What is the result of multiplying the vector [23]\left[\begin{array}{c} 2 \\ 3 \end{array}\right] by the rotation matrix [0110]\left[\begin{array}{cc}0 & -1 \\ 1 & 0\end{array}\right]?


Here's a fun transformation with a special name, called a “shear”.

In it, ı^\hat{\imath} remains fixed, so the first column of the matrix is [10]\left[\begin{array}{c} 1 \\ 0 \end{array}\right], but ȷ^\hat{\jmath} moves over to the coordinates [11]\left[\begin{array}{c} 1 \\ 1 \end{array}\right], which becomes the second column of the matrix.

And at the risk of being redundant, figuring out how a shear transforms a given vector comes down to multiplying this matrix by that vector.

Transformation from a Matrix

What about the other way around? If we are given a matrix, say with columns [12]\left[\begin{array}{c} 1 \\ 2 \end{array}\right] and [31]\left[\begin{array}{c} 3 \\ 1 \end{array}\right], can you deduce what it's transformation looks like? Pause and take a moment to see if you can imagine it.

Your answer:
Our answer:

One way to imagine it is to first move ı^\hat{\imath} to [12]\left[\begin{array}{c} 1 \\ 2 \end{array}\right], then move ȷ^\hat{\jmath} to [31]\left[\begin{array}{c} 3 \\ 1 \end{array}\right], always moving the rest of space in such a way that keeps the grid lines parallel and evenly spaced.

Linearly Dependent Columns

If the vectors that ı^\hat{\imath} and ȷ^\hat{\jmath} land on are linearly dependent, which if you recall from the last chapter means one is a scaled version of the other, it means the linear transformation squishes all of 2d space onto the line where those vectors sit, also known as the one-dimensional span of these two linearly dependent vectors.

Formal Properties

There's an unimaginably large number of possible transformations, many which are rather complicated to think about. As we discussed, linear algebra limits itself to a special type of transformation called a linear transformation which we defined as a transformation where grid lines remain parallel and evenly spaced. In addition to the geometric notion of "linearity" we can also express that a function is linear if it satisfies the following two properties:

To help appreciate just how constraining these two properties are, and to reason about what this implies a linear transformation must look like, consider the important fact from the last chapter that when you write down a vector with coordinates, say v=[12]\vec{\mathbf{v}} = \begin{bmatrix}-1\\2\end{bmatrix}, you are effectively writing it as a linear combination of two basis vectors.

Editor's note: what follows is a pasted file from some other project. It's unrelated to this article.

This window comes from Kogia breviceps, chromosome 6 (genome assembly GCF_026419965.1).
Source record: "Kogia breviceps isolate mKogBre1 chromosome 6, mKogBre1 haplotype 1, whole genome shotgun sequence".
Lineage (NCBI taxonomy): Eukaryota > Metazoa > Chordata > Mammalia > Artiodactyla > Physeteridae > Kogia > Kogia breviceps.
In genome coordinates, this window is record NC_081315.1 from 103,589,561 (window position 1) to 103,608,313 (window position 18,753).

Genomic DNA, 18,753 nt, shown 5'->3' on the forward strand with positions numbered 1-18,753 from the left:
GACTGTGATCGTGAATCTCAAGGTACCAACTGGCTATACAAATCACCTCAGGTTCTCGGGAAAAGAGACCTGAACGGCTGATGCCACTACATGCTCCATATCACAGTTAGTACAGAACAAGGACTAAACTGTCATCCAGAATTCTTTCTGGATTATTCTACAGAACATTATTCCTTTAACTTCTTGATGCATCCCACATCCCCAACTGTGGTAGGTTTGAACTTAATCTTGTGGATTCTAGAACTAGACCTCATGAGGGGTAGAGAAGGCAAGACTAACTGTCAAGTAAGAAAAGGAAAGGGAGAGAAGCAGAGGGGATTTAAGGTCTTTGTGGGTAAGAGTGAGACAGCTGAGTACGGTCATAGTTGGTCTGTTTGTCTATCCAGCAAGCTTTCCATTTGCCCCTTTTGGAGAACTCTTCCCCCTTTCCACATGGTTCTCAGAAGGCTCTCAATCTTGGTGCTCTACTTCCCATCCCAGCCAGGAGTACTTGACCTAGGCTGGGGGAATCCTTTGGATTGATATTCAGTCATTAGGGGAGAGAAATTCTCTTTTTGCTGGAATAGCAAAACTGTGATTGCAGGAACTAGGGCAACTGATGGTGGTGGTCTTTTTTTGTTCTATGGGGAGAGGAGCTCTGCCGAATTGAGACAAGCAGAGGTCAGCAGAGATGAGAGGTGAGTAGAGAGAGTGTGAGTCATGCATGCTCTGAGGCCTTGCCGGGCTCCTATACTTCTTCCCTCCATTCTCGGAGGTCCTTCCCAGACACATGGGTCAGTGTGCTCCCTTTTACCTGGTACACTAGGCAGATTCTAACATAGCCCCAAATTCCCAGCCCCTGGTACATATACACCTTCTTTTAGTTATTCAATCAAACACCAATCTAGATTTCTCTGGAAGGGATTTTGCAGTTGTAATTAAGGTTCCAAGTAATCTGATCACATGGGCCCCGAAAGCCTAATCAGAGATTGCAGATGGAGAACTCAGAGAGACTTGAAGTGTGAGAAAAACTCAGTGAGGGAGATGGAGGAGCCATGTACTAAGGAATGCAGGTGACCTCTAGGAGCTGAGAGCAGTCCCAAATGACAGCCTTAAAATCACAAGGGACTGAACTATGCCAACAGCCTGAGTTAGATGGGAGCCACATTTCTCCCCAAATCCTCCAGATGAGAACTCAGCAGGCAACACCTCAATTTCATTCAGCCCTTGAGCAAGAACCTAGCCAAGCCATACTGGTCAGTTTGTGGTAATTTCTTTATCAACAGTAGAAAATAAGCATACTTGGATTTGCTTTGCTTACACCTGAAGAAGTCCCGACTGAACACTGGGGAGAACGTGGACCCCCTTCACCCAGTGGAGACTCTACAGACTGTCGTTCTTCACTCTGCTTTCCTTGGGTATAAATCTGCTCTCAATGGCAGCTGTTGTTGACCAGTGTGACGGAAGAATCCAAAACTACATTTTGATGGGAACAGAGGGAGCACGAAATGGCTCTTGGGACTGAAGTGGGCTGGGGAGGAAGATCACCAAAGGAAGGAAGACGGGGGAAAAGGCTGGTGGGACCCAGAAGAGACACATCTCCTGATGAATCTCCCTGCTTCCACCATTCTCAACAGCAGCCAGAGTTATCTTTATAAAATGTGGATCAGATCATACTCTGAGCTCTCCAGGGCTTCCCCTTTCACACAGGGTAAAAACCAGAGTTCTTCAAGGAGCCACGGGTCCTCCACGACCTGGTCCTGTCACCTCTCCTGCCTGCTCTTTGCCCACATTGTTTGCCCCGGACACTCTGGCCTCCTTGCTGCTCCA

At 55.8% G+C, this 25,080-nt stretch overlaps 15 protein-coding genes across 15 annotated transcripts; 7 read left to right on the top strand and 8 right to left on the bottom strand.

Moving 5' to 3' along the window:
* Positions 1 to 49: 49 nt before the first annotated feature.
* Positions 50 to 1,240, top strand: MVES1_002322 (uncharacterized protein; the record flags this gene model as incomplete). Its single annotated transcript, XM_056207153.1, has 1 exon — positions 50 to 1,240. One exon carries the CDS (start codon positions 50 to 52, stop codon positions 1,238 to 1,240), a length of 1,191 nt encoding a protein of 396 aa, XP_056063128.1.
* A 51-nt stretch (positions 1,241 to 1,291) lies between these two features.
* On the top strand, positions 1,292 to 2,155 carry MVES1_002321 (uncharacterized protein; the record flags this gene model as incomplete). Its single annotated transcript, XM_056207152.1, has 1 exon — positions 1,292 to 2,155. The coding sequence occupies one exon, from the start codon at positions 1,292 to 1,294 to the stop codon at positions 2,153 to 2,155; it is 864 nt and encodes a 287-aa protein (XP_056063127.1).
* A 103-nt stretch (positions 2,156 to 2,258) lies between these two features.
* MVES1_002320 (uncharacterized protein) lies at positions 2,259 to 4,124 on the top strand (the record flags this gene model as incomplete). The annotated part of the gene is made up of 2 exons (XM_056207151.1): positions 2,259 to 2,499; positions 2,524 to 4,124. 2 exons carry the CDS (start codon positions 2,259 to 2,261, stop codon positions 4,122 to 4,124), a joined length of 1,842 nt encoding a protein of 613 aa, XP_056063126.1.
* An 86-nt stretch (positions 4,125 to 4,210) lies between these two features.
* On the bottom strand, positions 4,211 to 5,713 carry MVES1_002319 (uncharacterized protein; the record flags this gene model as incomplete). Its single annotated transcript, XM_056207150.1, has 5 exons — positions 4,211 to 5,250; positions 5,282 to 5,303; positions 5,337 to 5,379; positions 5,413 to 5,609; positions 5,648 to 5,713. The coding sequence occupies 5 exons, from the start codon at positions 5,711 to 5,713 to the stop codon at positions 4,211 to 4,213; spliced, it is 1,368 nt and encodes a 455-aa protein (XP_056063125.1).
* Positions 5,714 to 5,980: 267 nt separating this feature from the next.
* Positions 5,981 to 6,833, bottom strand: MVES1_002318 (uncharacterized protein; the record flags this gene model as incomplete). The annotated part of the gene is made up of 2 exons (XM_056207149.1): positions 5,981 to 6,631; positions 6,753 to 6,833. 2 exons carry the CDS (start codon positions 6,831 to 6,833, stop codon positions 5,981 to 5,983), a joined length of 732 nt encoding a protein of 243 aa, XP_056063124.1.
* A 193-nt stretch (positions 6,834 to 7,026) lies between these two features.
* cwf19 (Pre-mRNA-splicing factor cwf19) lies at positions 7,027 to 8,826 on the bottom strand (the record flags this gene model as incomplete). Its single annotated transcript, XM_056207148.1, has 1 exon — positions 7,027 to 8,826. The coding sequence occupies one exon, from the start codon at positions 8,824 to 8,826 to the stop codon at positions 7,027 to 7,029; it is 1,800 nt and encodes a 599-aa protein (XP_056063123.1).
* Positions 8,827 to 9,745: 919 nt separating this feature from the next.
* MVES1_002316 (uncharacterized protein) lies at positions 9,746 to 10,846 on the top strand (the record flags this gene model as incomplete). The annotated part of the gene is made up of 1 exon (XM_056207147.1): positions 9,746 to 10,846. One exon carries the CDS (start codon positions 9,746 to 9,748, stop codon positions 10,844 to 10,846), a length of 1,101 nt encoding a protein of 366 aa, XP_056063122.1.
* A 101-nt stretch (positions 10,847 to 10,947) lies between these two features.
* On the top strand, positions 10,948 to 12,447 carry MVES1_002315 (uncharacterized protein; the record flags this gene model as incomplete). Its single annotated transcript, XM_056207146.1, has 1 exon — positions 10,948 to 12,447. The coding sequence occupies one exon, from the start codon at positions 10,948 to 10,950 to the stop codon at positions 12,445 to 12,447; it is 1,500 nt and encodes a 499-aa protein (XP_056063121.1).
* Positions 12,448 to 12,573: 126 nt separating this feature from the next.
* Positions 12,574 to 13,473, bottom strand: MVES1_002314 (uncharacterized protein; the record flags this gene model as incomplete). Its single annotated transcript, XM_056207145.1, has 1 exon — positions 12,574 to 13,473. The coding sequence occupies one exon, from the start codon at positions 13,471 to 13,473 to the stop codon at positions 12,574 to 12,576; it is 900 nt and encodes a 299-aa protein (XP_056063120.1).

If you consider how the transformation acts separately on the two vectors that make up the linear combination, respectively 1ı^-1\hat{\imath} and 2ȷ^{2\hat{\jmath}}, then the consequence of the transformation preserving sums is that L(v)=L(1ı^)+L(2ȷ^)L(\vec{\mathbf{v}}) = L(-1 \hat{\imath})+L(2 \hat{\jmath}).

Since the transformation preserves scaling, we can rewrite the linear combination as the transformed basis vectors multiplied by the coordinates of the input vector.

This is why if you know where the two basis vectors ı^\hat{\imath} and ȷ^\hat{\jmath} go, everything else follows. For that matter, if you have any other pair of vectors spanning 2d space, knowing where they land will determine where everything else goes, but because ı^\hat{\imath} and ȷ^\hat{\jmath} are the standard choice for a basis we write matrices in terms of them.

What is the transformation matrix that is described by the behavior [23][81]\left[\begin{array}{c} 2 \\ 3 \end{array}\right] \to \left[\begin{array}{c} 8 \\ 1 \end{array}\right] and [21][03]\left[\begin{array}{c} -2 \\ 1 \end{array}\right] \to \left[\begin{array}{c} 0 \\ 3 \end{array}\right]?

Why do we know the origin must remain fixed in place using these formal properties?

Your answer:
Our answer:

A consequence of the scaling property is that L(0v)=0L(0 \cdot \vec{\mathbf{v}}) = \mathbf{0}, meaning the given the zero vector the function returns the zero vector back. In other words, the origin remains fixed in place for the transformation.


Understanding how matrices can be thought of as transformation is a powerful mental tool for understanding the various constructs and definitions concerning matrices, which we'll explore as the series continues. This includes the ideas of matrix multiplication, determinants, how to solve systems of equations, what eigenvalues are, and much more. In all these cases, holding the picture of a linear transformation in your head can make the computations much more understandable.

On the flip side, there are cases where you may want to actually describe manipulations of space; again graphics programmings offers a wealth of examples. In those cases, knowing that matrices give a way to describe these transformations symbolically, in a manner conducive to concrete computations, is exceedingly helpful.